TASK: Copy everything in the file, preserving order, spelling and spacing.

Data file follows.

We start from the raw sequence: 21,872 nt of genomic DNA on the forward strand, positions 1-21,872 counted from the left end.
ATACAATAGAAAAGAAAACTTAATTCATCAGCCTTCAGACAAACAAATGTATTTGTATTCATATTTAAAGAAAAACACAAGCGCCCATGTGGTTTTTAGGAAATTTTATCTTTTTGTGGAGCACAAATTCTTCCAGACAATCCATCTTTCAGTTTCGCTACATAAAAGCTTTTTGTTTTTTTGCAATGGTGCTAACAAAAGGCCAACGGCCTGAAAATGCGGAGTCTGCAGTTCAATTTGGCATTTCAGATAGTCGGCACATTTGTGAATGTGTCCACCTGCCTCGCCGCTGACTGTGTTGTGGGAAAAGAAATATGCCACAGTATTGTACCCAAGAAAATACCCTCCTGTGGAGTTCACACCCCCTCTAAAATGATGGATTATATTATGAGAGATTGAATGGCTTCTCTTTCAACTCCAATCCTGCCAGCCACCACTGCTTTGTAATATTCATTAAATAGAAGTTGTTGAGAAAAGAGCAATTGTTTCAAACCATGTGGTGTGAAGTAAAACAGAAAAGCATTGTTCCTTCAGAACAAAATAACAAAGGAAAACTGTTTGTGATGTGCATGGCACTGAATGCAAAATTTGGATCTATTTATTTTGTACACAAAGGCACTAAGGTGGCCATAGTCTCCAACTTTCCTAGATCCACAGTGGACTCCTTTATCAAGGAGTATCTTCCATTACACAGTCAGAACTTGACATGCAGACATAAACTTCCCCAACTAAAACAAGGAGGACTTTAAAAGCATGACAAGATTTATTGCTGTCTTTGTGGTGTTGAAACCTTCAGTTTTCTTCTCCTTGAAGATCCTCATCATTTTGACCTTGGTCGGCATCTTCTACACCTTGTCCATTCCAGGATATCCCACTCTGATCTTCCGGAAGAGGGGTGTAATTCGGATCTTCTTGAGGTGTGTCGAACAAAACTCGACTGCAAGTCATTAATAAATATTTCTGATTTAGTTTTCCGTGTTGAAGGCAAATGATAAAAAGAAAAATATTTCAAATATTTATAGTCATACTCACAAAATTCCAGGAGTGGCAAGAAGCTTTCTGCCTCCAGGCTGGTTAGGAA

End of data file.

We start from the raw sequence: 21,872 nt of genomic DNA on the forward strand, positions 1-21,872 counted from the left end.
ATACAATAGAAAAGAAAACTTAATTCATCAGCCTTCAGACAAACAAATGTATTTGTATTCATATTTAAAGAAAAACACAAGCGCCCATGTGGTTTTTAGGAAATTTTATCTTTTTGTGGAGCACAAATTCTTCCAGACAATCCATCTTTCAGTTTCGCTACATAAAAGCTTTTTGTTTTTTTGCAATGGTGCTAACAAAAGGCCAACGGCCTGAAAATGCGGAGTCTGCAGTTCAATTTGGCATTTCAGATAGTCGGCACATTTGTGAATGTGTCCACCTGCCTCGCCGCTGACTGTGTTGTGGGAAAAGAAATATGCCACAGTATTGTACCCAAGAAAATACCCTCCTGTGGAGTTCACACCCCCTCTAAAATGATGGATTATATTATGAGAGATTGAATGGCTTCTCTTTCAACTCCAATCCTGCCAGCCACCACTGCTTTGTAATATTCATTAAATAGAAGTTGTTGAGAAAAGAGCAATTGTTTCAAACCATGTGGTGTGAAGTAAAACAGAAAAGCATTGTTCCTTCAGAACAAAATAACAAAGGAAAACTGTTTGTGATGTGCATGGCACTGAATGCAAAATTTGGATCTATTTATTTTGTACACAAAGGCACTAAGGTGGCCATAGTCTCCAACTTTCCTAGATCCACAGTGGACTCCTTTATCAAGGAGTATCTTCCATTACACAGTCAGAACTTGACATGCAGACATAAACTTCCCCAACTAAAACAAGGAGGACTTTAAAAGCATGACAAGATTTATTGCTGTCTTTGTGGTGTTGAAACCTTCAGTTTTCTTCTCCTTGAAGATCCTCATCATTTTGACCTTGGTCGGCATCTTCTACACCTTGTCCATTCCAGGATATCCCACTCTGATCTTCCGGAAGAGGGGTGTAATTCGGATCTTCTTGAGGTGTGTCGAACAAAACTCGACTGCAAGTCATTAATAAATATTTCTGATTTAGTTTTCCGTGTTGAAGGCAAATGATAAAAAGAAAAATATTTCAAATATTTATAGTCATACTCACAAAATTCCAGGAGTGGCAAGAAGCTTTCTGCCTCCAGGCTGGTTAGGAA